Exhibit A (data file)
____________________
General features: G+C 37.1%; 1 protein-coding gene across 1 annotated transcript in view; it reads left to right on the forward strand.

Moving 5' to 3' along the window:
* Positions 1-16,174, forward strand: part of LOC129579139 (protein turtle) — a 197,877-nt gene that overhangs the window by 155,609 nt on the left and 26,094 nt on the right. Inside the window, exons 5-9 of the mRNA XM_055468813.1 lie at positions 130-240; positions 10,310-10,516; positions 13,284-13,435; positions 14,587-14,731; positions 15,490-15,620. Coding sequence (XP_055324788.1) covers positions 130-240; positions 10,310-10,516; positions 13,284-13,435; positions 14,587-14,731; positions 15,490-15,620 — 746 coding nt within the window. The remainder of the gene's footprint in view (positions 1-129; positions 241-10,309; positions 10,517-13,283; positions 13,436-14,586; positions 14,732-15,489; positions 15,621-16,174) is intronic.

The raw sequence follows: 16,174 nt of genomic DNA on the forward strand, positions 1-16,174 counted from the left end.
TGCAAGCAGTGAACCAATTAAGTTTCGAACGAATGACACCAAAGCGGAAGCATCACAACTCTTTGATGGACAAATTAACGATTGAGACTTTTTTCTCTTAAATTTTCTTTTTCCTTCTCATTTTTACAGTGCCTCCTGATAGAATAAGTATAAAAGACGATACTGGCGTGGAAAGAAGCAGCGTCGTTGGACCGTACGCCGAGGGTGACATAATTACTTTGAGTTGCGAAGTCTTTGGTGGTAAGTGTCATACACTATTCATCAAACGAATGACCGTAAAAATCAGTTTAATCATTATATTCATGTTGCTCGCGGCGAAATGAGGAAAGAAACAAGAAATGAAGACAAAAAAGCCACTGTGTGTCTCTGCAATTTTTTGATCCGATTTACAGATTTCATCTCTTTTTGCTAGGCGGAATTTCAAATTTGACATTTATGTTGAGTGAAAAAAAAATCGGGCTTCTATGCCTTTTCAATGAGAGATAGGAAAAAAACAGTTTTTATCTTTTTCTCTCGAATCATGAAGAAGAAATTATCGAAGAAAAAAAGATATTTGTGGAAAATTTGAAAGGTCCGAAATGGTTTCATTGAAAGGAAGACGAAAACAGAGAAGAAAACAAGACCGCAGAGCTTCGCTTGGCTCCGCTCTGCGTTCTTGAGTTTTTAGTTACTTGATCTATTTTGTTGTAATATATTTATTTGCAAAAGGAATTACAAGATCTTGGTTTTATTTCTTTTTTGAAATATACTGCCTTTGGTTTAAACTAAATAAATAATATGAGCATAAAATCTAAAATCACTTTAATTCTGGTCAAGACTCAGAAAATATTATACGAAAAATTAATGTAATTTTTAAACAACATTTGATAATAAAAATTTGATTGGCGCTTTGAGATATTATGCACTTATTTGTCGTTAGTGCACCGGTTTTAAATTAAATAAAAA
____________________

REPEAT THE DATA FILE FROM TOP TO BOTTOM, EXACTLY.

General features: G+C 37.1%; 1 protein-coding gene across 1 annotated transcript in view; it reads left to right on the forward strand.

Moving 5' to 3' along the window:
* Positions 1-16,174, forward strand: part of LOC129579139 (protein turtle) — a 197,877-nt gene that overhangs the window by 155,609 nt on the left and 26,094 nt on the right. Inside the window, exons 5-9 of the mRNA XM_055468813.1 lie at positions 130-240; positions 10,310-10,516; positions 13,284-13,435; positions 14,587-14,731; positions 15,490-15,620. Coding sequence (XP_055324788.1) covers positions 130-240; positions 10,310-10,516; positions 13,284-13,435; positions 14,587-14,731; positions 15,490-15,620 — 746 coding nt within the window. The remainder of the gene's footprint in view (positions 1-129; positions 241-10,309; positions 10,517-13,283; positions 13,436-14,586; positions 14,732-15,489; positions 15,621-16,174) is intronic.

The raw sequence follows: 16,174 nt of genomic DNA on the forward strand, positions 1-16,174 counted from the left end.
TGCAAGCAGTGAACCAATTAAGTTTCGAACGAATGACACCAAAGCGGAAGCATCACAACTCTTTGATGGACAAATTAACGATTGAGACTTTTTTCTCTTAAATTTTCTTTTTCCTTCTCATTTTTACAGTGCCTCCTGATAGAATAAGTATAAAAGACGATACTGGCGTGGAAAGAAGCAGCGTCGTTGGACCGTACGCCGAGGGTGACATAATTACTTTGAGTTGCGAAGTCTTTGGTGGTAAGTGTCATACACTATTCATCAAACGAATGACCGTAAAAATCAGTTTAATCATTATATTCATGTTGCTCGCGGCGAAATGAGGAAAGAAACAAGAAATGAAGACAAAAAAGCCACTGTGTGTCTCTGCAATTTTTTGATCCGATTTACAGATTTCATCTCTTTTTGCTAGGCGGAATTTCAAATTTGACATTTATGTTGAGTGAAAAAAAAATCGGGCTTCTATGCCTTTTCAATGAGAGATAGGAAAAAAACAGTTTTTATCTTTTTCTCTCGAATCATGAAGAAGAAATTATCGAAGAAAAAAAGATATTTGTGGAAAATTTGAAAGGTCCGAAATGGTTTCATTGAAAGGAAGACGAAAACAGAGAAGAAAACAAGACCGCAGAGCTTCGCTTGGCTCCGCTCTGCGTTCTTGAGTTTTTAGTTACTTGATCTATTTTGTTGTAATATATTTATTTGCAAAAGGAATTACAAGATCTTGGTTTTATTTCTTTTTTGAAATATACTGCCTTTGGTTTAAACTAAATAAATAATATGAGCATAAAATCTAAAATCACTTTAATTCTGGTCAAGACTCAGAAAATATTATACGAAAAATTAATGTAATTTTTAAACAACATTTGATAATAAAAATTTGATTGGCGCTTTGAGATATTATGCACTTATTTGTCGTTAGTGCACCGGTTTTAAATTAAATAAAAA